But, do remember that these questions are based on one’s perception. What people feel and their opinion on that issue can be influenced by a lot of things — their environment, thinking and the conditions prevailing in the country. For the four categories in the survey, if you check the individual ranking of these, you’d understand what I mean to say.

For example, in generosity, Myanmar is at the top. Now, is Myanmar the only country where people donate the most? It sounds doubtful. But, is Myanmar a country where people believe that they donate the most? It is possible. Similarly, in the perception of corruption criterion, the worst countries are Bulgaria and Romania. I agree that corruption level in these European countries is high, but if you compare it with other countries around the world, then do Bulgaria and Romania really have the highest corruption? This is hard to believe, but if you ask the citizens of Romania and Bulgaria, in their opinion, it would seem so.

Similarly, in the social support category, India got one of the worst ranks. Does that mean India is a country where people don’t take care of each other? We will not believe this. So, in my opinion, these are some of the limitations of this report. It is based on the subjective happiness of people. People are questioned and it is based on their perception.

But, this does not mean that this report is completely useless. I’d say that this report needs to be used in the correct sense. One of the best uses of this report may be that we can compare the score of the happiness of India to past years. Because when a country’s score is compared to its own, all these variable factors remain the same. And in it, it is clearly evident that India’s score has been falling in the past few years.  This means that people have been feeling that corruption has increased. People aren’t as generous as they used to be, they do not have the freedom they used to have. These are the few things worth considering.

You must be to comment.

More from Vedica Singh

Similar Posts

By Shrishti Mishra

By rakchit mishra

By Ishmeet Kaur Mac

Wondering what to write about?

Here are some topics to get you started

Share your details to download the report.









We promise not to spam or send irrelevant information.

Share your details to download the report.









We promise not to spam or send irrelevant information.

An ambassador and trained facilitator under Eco Femme (a social enterprise working towards menstrual health in south India), Sanjina is also an active member of the MHM Collective- India and Menstrual Health Alliance- India. She has conducted Menstrual Health sessions in multiple government schools adopted by Rotary District 3240 as part of their WinS project in rural Bengal. She has also delivered training of trainers on SRHR, gender, sexuality and Menstruation for Tomorrow’s Foundation, Vikramshila Education Resource Society, Nirdhan trust and Micro Finance, Tollygunj Women In Need, Paint It Red in Kolkata.

Now as an MH Fellow with YKA, she’s expanding her impressive scope of work further by launching a campaign to facilitate the process of ensuring better menstrual health and SRH services for women residing in correctional homes in West Bengal. The campaign will entail an independent study to take stalk of the present conditions of MHM in correctional homes across the state and use its findings to build public support and political will to take the necessary action.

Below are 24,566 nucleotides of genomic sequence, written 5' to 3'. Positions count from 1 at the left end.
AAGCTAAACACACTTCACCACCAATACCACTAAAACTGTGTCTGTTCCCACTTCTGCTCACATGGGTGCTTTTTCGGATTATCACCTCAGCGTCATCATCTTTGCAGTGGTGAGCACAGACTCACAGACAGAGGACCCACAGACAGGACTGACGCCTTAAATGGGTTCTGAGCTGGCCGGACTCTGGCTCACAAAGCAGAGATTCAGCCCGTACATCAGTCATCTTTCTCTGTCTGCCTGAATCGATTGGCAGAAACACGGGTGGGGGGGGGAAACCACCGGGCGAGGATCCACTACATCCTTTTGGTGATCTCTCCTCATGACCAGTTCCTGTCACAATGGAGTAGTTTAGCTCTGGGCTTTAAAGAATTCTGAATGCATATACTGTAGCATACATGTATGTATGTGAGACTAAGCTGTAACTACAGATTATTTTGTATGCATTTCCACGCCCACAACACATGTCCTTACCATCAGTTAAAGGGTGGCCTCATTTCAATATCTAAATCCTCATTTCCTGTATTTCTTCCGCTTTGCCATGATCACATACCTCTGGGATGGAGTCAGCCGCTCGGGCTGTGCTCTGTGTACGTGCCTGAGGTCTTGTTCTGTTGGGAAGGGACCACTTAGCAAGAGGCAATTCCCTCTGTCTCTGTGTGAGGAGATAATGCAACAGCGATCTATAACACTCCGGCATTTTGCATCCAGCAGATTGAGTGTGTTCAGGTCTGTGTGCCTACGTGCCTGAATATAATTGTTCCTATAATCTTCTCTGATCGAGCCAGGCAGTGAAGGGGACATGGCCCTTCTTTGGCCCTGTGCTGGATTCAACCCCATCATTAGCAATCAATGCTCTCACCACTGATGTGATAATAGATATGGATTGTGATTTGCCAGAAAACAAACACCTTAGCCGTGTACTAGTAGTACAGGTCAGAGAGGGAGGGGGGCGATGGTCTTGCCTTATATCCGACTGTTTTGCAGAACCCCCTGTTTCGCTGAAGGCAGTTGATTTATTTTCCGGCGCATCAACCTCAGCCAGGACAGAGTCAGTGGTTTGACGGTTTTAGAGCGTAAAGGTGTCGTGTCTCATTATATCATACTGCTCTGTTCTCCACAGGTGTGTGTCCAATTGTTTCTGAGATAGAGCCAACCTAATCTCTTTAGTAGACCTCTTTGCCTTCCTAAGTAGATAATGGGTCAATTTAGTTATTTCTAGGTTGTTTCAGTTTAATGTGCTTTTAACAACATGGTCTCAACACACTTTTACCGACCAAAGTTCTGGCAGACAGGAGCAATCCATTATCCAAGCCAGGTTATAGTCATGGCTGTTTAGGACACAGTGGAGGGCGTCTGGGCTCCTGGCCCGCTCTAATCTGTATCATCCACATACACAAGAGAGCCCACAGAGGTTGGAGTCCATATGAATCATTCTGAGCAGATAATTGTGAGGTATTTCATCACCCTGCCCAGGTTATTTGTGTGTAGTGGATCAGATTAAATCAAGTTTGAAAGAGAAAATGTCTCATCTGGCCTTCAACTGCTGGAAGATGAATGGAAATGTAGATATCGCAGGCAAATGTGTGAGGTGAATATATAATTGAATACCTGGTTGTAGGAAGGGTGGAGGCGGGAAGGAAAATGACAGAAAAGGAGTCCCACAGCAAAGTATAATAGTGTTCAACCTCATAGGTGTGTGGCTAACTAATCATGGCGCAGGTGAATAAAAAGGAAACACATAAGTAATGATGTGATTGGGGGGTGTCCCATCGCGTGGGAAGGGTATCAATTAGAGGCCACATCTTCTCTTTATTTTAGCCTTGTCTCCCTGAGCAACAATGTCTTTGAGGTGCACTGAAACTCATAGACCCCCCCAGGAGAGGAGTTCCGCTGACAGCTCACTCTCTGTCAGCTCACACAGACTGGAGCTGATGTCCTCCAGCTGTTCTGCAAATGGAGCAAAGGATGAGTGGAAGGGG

Saurabh has been associated with YKA as a user and has consistently been writing on the issue MHM and its intersectionality with other issues in the society. Now as an MHM Fellow with YKA, he’s launched the Right to Period campaign, which aims to ensure proper execution of MHM guidelines in Delhi’s schools.

The long-term aim of the campaign is to develop an open culture where menstruation is not treated as a taboo. The campaign also seeks to hold the schools accountable for their responsibilities as an important component in the implementation of MHM policies by making adequate sanitation infrastructure and knowledge of MHM available in school premises.

Read more about his campaign.

Harshita is a psychologist and works to support people with mental health issues, particularly adolescents who are survivors of violence. Associated with the Azadi Foundation in UP, Harshita became an MHM Fellow with YKA, with the aim of promoting better menstrual health.

Her campaign #MeriMarzi aims to promote menstrual health and wellness, hygiene and facilities for female sex workers in UP. She says, “Knowledge about natural body processes is a very basic human right. And for individuals whose occupation is providing sexual services, it becomes even more important.”

Meri Marzi aims to ensure sensitised, non-discriminatory health workers for the needs of female sex workers in the Suraksha Clinics under the UPSACS (Uttar Pradesh State AIDS Control Society) program by creating more dialogues and garnering public support for the cause of sex workers’ menstrual rights. The campaign will also ensure interventions with sex workers to clear misconceptions around overall hygiene management to ensure that results flow both ways.

Read more about her campaign.

MH Fellow Sabna comes with significant experience working with a range of development issues. A co-founder of Project Sakhi Saheli, which aims to combat period poverty and break menstrual taboos, Sabna has, in the past, worked on the issue of menstruation in urban slums of Delhi with women and adolescent girls. She and her team also released MenstraBook, with menstrastories and organised Menstra Tlk in the Delhi School of Social Work to create more conversations on menstruation.

With YKA MHM Fellow Vineet, Sabna launched Menstratalk, a campaign that aims to put an end to period poverty and smash menstrual taboos in society. As a start, the campaign aims to begin conversations on menstrual health with five hundred adolescents and youth in Delhi through offline platforms, and through this community mobilise support to create Period Friendly Institutions out of educational institutes in the city.